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GM status no reason to panic

The economy has hit a rough patch. We all know that. We’ve all felt it and we’ve all read about it.

Over the past several months, things began to feel like the were getting a little better. Then, Monday, news broke that General Motors – easily one of the most iconic industries in the United States for the past 100 years – had filed for bankruptcy.

For a moment, it felt like all that momentum, all that positive news, was going to be lost in mountains of Chapter 11 paperwork.

Then it happened: When one of the world’s largest automakers raised the white flag, Wall Street reacted with a gain of more than 200 points.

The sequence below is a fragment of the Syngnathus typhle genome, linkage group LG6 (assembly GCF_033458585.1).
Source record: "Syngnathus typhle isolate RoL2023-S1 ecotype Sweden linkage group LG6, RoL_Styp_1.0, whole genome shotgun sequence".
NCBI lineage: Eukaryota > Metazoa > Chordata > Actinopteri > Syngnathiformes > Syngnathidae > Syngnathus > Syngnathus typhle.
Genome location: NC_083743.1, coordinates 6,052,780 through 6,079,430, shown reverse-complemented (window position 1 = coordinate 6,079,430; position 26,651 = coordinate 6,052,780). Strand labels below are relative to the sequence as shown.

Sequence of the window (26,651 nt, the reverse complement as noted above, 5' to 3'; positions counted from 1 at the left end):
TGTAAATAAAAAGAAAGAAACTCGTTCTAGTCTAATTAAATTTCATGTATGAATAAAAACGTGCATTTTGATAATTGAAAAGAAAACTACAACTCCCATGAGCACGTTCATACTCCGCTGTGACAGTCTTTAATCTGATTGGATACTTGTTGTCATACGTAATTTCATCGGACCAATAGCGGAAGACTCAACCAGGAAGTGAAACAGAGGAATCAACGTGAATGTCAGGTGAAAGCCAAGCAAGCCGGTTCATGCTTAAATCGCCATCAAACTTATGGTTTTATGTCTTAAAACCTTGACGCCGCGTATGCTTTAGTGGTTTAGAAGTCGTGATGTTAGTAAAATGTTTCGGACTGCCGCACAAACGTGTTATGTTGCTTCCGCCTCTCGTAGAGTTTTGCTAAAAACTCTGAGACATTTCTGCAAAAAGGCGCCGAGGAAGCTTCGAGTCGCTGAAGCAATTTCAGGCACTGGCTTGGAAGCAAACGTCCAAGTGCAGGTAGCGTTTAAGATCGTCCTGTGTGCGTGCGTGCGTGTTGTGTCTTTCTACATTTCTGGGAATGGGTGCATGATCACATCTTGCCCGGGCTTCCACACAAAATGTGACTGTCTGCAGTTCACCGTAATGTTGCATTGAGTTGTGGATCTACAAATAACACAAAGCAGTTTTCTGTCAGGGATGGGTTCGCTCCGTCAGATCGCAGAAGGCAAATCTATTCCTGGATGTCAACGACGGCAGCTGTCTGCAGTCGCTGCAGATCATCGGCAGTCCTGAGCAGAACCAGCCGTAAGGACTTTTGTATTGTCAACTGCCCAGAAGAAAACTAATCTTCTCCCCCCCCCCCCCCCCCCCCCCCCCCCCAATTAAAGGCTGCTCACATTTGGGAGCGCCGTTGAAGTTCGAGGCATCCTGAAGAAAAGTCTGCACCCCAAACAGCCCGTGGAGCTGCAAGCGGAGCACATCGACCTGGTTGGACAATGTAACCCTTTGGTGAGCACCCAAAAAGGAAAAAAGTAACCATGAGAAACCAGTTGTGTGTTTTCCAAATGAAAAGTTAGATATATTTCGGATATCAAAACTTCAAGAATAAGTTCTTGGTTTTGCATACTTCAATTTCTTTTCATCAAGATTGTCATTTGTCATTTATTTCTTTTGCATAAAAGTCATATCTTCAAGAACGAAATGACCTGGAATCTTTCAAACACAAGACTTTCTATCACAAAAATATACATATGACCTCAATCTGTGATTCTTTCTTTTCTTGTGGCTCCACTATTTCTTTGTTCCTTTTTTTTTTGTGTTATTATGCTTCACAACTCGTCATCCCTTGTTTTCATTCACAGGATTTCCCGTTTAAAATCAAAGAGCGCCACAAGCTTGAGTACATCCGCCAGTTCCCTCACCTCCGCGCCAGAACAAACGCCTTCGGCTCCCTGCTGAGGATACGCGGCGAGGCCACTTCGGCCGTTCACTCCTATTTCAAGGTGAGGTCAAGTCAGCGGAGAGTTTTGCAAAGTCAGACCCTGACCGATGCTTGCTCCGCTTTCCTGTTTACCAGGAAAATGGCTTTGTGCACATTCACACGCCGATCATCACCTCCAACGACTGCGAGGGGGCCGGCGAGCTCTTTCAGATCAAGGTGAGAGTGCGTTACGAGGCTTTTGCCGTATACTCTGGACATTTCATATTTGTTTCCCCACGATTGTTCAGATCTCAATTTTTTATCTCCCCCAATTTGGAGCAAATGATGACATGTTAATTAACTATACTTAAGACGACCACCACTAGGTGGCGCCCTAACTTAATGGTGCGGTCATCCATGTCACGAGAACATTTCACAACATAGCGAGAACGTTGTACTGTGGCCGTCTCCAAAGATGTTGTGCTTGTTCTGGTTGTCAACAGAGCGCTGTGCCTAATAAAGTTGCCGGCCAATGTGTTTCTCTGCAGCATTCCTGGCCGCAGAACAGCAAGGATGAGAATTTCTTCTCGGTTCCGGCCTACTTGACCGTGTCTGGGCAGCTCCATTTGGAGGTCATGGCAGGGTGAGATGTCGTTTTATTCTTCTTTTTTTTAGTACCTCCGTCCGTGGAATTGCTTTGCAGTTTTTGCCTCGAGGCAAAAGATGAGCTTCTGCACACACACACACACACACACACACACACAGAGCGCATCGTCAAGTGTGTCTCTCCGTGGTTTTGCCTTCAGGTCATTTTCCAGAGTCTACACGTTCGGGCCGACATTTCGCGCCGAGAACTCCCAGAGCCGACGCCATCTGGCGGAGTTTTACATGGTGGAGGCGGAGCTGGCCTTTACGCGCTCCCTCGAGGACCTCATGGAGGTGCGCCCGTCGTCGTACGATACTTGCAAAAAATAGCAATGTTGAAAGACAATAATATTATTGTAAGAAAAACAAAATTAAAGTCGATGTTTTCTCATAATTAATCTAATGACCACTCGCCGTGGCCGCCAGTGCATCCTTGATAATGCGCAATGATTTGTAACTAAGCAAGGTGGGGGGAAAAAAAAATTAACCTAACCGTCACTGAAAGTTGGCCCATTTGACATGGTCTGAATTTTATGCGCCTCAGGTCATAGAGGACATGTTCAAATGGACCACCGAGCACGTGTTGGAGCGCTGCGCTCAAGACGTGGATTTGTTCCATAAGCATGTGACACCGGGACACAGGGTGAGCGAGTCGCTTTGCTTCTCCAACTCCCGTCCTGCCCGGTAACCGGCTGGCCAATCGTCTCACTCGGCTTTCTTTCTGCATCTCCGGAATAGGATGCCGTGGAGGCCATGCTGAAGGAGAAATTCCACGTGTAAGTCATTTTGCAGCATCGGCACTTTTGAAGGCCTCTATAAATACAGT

General Motors has been plagued for years by bad decisions. Granting large union contracts, and paying no attention to smaller, more fuel-efficient cars is no way to ensure your place in the market.

Monday’s announcement was horrible news for several thousand employees, but in all, jobs in Demopolis will be preserved and maintenance contracts honored.

Sometimes these things must happen for the economy to heal itself.

Make no mistake, Monday’s announcement was tragic news on many levels, but it could have been worse. Thus far, GM’s presence in Demopolis has been spared, and for that, we are thankful.